In this post I will share with you my step-by-step guide to Twitter for local business.
Because most people’s impression of Twitter is that it is for celebrities, you can be forgiven for thinking that it doesn’t apply to Local Business. But when used correctly, Twitter can be an amazing way to get a steady stream of local leads for your business.
So if you want to tap into the power of Twitter for Local Business then this guide is for you.
Guide To Twitter For Businesses
We all know just how important being on social media is today. It’s where you can find potential customers, promote your brand, and build authority online.
And while the “big” brands have plenty of time, people, and resources to have a dedicated social media team, the situation isn’t quite the same for most small and local businesses. Which is exactly the reason why so many small and local businesses have struggled to get going with Twitter.
Until now, of course.
That’s the purpose of this guide. We want to show you step by step how you can get your Twitter account up and running.
This is a lot more than just “sign up and tweet” instead, you’ll learn how to optimize your profile, how to find the right people to connect with, and how to grow your account in as little as 15 minutes a day.
Are you ready to get started?
Step 1: Create Your Twitter Account
First things first, go to Twitter.com to get started.
It won’t be long before you have to make your first major decision: what your user name is going to be. You want to pick a name that is clearly identifiable as you or your brand. This could be the name of your business, or your own name, if that is easily recognized as the name of your brand.
For example, if you run Chestnut Book Shop, a great choice is going to be @chestnutbooks. That way, your customers will know right away this handle belongs to your brand. Keep in mind your handle is going to be limited to 15 characters.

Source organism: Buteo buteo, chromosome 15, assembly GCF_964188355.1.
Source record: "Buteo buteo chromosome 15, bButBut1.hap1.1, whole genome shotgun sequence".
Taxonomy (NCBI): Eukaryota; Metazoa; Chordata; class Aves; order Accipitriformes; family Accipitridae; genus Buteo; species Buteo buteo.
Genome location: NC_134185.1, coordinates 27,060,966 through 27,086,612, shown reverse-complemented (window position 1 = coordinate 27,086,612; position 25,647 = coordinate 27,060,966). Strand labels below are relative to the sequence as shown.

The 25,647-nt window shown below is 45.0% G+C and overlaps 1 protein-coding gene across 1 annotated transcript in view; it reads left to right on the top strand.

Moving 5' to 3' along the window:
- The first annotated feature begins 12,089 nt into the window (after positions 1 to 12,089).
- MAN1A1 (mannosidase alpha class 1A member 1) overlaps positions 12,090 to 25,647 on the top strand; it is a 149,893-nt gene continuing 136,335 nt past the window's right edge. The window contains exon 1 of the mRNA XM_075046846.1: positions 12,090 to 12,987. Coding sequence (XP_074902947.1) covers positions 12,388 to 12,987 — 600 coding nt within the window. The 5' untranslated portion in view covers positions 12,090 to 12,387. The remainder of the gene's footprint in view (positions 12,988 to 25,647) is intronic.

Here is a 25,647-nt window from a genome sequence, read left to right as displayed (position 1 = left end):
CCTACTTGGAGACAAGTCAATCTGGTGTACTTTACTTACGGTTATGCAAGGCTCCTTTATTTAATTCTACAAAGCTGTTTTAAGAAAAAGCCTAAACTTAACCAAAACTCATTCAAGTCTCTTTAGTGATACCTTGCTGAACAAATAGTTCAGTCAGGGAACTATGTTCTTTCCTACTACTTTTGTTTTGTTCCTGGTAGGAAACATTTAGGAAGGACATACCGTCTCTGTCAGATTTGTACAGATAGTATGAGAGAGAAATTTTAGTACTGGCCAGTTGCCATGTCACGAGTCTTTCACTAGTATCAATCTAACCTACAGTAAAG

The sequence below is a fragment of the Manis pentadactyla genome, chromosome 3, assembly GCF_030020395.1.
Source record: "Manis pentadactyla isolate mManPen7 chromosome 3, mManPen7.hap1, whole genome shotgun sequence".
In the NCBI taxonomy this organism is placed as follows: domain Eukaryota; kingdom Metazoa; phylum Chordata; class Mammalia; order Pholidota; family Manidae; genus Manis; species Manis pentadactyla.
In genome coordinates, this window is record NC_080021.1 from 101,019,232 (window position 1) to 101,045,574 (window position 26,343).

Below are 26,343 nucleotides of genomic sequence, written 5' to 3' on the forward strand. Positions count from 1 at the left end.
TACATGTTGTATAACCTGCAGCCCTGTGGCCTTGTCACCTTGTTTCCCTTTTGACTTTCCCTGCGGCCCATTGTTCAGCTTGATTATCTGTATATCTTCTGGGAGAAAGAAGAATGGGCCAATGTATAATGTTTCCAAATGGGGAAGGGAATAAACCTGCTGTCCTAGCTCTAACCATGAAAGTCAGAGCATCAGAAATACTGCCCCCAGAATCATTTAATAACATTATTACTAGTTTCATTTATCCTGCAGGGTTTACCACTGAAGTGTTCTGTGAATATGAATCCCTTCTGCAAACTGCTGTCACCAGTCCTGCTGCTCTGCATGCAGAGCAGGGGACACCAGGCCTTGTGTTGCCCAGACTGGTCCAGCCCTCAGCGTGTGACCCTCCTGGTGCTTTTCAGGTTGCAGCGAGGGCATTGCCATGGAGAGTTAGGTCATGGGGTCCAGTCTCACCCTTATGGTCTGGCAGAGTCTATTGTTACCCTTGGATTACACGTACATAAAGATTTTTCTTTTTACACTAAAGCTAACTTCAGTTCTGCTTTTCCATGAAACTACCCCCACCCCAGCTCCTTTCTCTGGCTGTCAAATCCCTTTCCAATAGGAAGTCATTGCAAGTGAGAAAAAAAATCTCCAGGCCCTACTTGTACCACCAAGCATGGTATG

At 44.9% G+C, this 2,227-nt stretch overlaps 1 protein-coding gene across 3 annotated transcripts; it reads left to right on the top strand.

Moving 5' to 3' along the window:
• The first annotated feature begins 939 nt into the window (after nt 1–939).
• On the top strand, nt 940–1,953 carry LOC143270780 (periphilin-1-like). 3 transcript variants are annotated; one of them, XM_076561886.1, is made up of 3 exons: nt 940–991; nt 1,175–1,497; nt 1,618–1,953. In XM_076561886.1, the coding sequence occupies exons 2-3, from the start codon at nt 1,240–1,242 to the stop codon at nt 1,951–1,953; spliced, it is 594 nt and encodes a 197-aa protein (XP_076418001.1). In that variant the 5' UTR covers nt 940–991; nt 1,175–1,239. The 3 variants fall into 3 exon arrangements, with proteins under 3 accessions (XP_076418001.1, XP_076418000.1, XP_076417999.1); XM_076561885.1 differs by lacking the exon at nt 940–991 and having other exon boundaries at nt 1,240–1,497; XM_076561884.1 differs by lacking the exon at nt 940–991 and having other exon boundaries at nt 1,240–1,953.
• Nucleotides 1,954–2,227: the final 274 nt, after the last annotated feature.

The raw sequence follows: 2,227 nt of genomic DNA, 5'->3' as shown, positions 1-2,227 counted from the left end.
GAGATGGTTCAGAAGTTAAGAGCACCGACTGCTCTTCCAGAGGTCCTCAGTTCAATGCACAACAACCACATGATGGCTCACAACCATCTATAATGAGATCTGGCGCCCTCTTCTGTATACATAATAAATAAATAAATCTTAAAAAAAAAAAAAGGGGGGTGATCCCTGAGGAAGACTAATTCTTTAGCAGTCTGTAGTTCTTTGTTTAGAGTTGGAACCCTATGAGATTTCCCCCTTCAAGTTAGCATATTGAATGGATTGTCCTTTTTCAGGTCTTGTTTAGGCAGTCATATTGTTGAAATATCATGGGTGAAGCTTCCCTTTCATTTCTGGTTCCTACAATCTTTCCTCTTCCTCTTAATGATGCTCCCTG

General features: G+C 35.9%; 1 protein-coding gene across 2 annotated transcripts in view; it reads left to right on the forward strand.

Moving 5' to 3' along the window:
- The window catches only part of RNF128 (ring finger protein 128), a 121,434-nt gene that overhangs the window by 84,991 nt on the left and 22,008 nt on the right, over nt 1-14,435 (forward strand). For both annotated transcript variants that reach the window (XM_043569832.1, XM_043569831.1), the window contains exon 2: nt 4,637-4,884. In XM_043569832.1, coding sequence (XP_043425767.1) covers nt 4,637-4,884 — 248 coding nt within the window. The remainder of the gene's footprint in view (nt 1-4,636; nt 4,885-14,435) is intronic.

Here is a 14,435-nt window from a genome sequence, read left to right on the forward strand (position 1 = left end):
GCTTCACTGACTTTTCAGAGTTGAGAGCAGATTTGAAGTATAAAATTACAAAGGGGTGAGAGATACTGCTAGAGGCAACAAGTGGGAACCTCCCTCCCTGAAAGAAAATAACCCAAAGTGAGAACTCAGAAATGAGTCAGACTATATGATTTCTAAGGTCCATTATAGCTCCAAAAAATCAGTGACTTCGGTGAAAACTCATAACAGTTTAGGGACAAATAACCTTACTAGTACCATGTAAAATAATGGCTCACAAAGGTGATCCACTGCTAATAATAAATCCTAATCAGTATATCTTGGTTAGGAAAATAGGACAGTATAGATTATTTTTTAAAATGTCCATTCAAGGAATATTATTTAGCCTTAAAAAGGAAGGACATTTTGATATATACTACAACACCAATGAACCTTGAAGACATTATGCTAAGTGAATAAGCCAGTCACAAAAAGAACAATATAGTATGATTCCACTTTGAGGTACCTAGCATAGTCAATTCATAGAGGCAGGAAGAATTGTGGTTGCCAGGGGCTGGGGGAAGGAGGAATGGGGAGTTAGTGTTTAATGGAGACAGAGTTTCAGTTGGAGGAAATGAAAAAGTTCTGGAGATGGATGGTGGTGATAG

Twitter will help you out there, they let you know if your preferred username is taken, they will also give you a few helpful suggestions as well.
If you want to save a bit of time, use a tool like Namecheckr to easily see if your chosen username is available.
Here’s an example for Chestnut Book Shop:
Once you’ve chosen your username, follow along with the prompts.
Voila, you’ve got your account up and running! But, you’re not quite done yet. You want to everything you can to optimize your account to ensure your customers can easily find you online.
Step 2: Fill Out Your Profile Details
There are a number of things you want to pay attention to when setting up your profile. We’ll cover the parts that you really want to pay attention to.
You can use your own creativity and a tools like Canva or PicMonkey to create your own header photos that include things like an image of your shop, or an image of some of your work, and your business name and details. Include your website URL and phone number, for instance.
If you don’t have the time or the know how to create your own header, use 99 Designs or even Fiverr to hire someone who can create a header for you. Be sure to give instructions as to what you’d like listed in the photo.
This post from HubSpot has a number of great examples of headers you can use for inspiration.
For your profile photo don’t make it too detailed, this photo should be clear and quite easy to see. Your best bet is to use your brand’s logo, since you want to be as consistent as possible across brands.
This is the other place where you want to pay the most attention in your profile. People will be able to search for your brand using the information you post here. Your bio will also show up in search engine results for your brand or username, so it’s key to think about this in terms of SEO (search engine optimization) as well.
So include things that are going to attract and interest potential customers in 160 characters. Don’t forget to include a call to action also (i.e. “visit our website).
Sprout Social has a post that highlights four keys to a great bio:
- Be informative
- Be personable
- Be strategic
- Be action oriented
Step 3: Set Your Twitter Objectives
Before you get too deep into Twitter, take a minute and think about your Twitter objectives. Social media should be an important part of your overall content marketing plan, so you want to have a solid strategy for how you are going to use Twitter to promote and distribute your content, as well as drive traffic to your business, increase engagement, and build up your authority.